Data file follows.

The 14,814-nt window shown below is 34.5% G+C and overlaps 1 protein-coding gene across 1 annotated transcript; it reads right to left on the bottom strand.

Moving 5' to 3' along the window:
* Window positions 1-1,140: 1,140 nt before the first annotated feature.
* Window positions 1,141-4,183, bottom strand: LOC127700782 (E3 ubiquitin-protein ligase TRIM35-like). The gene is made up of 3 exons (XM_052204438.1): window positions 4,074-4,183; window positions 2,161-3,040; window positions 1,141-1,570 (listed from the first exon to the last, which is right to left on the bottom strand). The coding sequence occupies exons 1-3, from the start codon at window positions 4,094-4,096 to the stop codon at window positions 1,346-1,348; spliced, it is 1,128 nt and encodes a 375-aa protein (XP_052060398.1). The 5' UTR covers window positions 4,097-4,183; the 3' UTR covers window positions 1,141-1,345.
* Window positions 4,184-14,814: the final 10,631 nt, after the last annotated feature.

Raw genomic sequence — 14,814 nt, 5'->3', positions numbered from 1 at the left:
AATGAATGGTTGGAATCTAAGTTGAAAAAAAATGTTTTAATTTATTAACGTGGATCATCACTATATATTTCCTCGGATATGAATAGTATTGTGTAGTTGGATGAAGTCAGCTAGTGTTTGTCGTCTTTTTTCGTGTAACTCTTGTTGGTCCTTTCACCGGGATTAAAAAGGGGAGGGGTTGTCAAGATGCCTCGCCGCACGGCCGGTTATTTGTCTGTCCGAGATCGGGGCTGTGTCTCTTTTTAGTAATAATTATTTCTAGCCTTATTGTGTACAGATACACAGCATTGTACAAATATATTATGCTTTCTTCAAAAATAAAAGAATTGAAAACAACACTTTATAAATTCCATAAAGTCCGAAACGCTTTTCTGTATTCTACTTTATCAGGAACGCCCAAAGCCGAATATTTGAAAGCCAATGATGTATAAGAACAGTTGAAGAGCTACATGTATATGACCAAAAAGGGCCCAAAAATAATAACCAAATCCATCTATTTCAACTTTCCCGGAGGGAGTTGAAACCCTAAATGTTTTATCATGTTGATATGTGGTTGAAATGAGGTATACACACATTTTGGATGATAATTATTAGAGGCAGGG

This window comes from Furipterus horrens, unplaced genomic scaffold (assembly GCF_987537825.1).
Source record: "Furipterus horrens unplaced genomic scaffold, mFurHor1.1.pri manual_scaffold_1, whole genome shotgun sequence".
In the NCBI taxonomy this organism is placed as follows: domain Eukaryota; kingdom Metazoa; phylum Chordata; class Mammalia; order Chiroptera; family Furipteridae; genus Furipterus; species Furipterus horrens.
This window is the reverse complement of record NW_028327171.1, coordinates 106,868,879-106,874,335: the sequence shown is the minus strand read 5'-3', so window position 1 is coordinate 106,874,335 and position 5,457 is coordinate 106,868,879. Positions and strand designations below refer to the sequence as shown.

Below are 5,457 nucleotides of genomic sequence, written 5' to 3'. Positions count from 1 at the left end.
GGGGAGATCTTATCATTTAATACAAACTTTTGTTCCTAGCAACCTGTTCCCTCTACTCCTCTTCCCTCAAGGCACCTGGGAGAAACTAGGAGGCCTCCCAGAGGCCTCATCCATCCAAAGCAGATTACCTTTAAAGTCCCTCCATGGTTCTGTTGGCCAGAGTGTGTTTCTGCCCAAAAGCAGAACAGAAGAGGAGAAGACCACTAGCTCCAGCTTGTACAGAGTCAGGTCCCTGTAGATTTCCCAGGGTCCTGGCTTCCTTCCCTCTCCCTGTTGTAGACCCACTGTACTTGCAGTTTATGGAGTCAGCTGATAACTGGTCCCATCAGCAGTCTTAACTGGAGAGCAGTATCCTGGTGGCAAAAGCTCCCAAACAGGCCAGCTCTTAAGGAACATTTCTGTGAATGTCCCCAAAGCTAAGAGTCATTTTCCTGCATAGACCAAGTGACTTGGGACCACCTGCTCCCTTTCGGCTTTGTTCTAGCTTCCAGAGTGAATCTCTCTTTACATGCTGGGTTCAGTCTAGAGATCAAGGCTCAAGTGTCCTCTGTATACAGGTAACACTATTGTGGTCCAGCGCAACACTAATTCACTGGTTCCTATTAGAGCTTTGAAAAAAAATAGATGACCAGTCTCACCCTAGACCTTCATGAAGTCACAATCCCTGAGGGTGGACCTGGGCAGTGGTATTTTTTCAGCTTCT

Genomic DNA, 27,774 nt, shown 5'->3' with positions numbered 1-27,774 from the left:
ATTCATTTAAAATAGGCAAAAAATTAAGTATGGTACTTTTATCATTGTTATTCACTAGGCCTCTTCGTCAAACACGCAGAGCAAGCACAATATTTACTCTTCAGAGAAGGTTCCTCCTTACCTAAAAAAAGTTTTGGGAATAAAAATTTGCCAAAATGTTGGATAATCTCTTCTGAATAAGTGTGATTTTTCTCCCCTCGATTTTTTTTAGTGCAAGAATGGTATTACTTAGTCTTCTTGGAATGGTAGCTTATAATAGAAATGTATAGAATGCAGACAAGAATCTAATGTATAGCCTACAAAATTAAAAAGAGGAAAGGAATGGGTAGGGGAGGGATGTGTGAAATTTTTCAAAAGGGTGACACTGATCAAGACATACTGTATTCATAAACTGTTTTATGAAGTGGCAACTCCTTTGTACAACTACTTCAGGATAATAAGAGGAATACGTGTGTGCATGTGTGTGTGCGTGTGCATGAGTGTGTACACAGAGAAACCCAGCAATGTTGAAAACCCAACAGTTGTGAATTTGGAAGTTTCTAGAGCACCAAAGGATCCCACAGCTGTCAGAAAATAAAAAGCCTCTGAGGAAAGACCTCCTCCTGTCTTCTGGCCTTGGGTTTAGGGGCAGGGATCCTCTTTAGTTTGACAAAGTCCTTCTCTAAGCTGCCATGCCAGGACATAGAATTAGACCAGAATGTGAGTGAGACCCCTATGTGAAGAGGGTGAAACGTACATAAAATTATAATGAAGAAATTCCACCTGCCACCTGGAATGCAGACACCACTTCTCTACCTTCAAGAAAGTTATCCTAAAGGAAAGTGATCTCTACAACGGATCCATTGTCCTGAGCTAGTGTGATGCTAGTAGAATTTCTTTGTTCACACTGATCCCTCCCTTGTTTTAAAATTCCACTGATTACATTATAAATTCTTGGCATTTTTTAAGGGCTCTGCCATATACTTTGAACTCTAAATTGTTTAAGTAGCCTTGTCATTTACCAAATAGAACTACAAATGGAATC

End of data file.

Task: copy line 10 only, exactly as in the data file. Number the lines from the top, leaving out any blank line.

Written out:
In the NCBI taxonomy this organism is placed as follows: domain Eukaryota; kingdom Metazoa; phylum Chordata; class Mammalia; order Chiroptera; family Furipteridae; genus Furipterus; species Furipterus horrens.